DOJ Funds Study Of Police Homicide Probes In Pittsburgh, Baltimore


Pittsburgh is on track to have another deadly year. The recent homicide rates, combined with a solution rate of less than half so far this year, have attracted the attention of federal authorities, who sent a group of researchers to the city to study its homicide unit and suggest ways to improve it, reports the Pittsburgh Post-Gazette. Pittsburgh is one of two cities selected so far for the federally-funded program. The other is Baltimore, which saw its highest number of killings in 40 years last month, weeks after Freddie Gray died in police custody, prompting protests and rioting. Pittsburgh Police Chief Cameron McLay said he is “looking at everything” that can be done to try to curb the killings and improve the solve rate.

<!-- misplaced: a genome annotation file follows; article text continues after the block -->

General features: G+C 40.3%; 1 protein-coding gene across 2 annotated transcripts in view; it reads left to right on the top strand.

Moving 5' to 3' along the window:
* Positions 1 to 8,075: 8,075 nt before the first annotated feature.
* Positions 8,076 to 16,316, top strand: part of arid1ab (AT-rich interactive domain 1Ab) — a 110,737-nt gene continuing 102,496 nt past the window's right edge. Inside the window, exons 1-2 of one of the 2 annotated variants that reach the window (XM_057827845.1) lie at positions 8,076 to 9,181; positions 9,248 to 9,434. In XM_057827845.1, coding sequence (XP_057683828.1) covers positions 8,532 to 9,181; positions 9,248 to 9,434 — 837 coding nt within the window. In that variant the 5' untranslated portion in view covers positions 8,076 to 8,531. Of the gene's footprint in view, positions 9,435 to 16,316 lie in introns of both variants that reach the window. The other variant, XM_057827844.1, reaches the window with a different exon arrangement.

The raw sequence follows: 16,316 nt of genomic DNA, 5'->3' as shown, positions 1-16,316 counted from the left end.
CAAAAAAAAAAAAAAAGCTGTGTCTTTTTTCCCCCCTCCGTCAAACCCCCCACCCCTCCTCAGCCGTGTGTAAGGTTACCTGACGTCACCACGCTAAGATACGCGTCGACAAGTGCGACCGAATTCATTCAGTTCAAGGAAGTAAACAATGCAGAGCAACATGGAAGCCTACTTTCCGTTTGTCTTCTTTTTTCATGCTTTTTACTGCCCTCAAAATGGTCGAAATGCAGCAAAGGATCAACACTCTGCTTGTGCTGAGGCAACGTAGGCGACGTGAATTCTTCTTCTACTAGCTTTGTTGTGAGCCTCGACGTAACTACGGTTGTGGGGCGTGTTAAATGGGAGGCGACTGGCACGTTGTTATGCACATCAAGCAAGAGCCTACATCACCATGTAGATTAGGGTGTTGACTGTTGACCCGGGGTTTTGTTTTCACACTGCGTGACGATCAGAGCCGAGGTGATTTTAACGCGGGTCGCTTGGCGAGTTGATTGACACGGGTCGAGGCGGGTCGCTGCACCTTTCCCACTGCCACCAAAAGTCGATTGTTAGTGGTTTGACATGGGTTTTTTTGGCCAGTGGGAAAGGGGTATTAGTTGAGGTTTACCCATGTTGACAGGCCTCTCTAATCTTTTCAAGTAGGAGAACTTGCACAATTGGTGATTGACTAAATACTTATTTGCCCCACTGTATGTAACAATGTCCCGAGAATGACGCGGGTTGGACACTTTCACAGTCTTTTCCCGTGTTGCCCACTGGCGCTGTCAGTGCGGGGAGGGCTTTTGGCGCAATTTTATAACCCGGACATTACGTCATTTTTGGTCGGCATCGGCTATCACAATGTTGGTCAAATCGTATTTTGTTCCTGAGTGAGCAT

The city's homicide rate drew attention last year, when 66 people were killed, the highest number since 2008. Of the 18 killings so far this year, eight have been solved through arrests or other extenuating circumstances. That's about 44 percent. The national average for “clearing” homicides was about 64 percent in 2013. The chief has been looking for ways to increase the collaboration between patrol officers and detectives working in the neighborhood stations and homicide detectives. McLay expects other ideas to come out of work done by the Police Executive Research Forum, which will send a team of experts, which includes seasoned homicide investigators, to each city to study their case files and interview people involved in the homicide responses, ranging from emergency dispatchers, patrol officers who are often the first to arrive on scene, to the homicide detectives responsible for the follow-up investigations.

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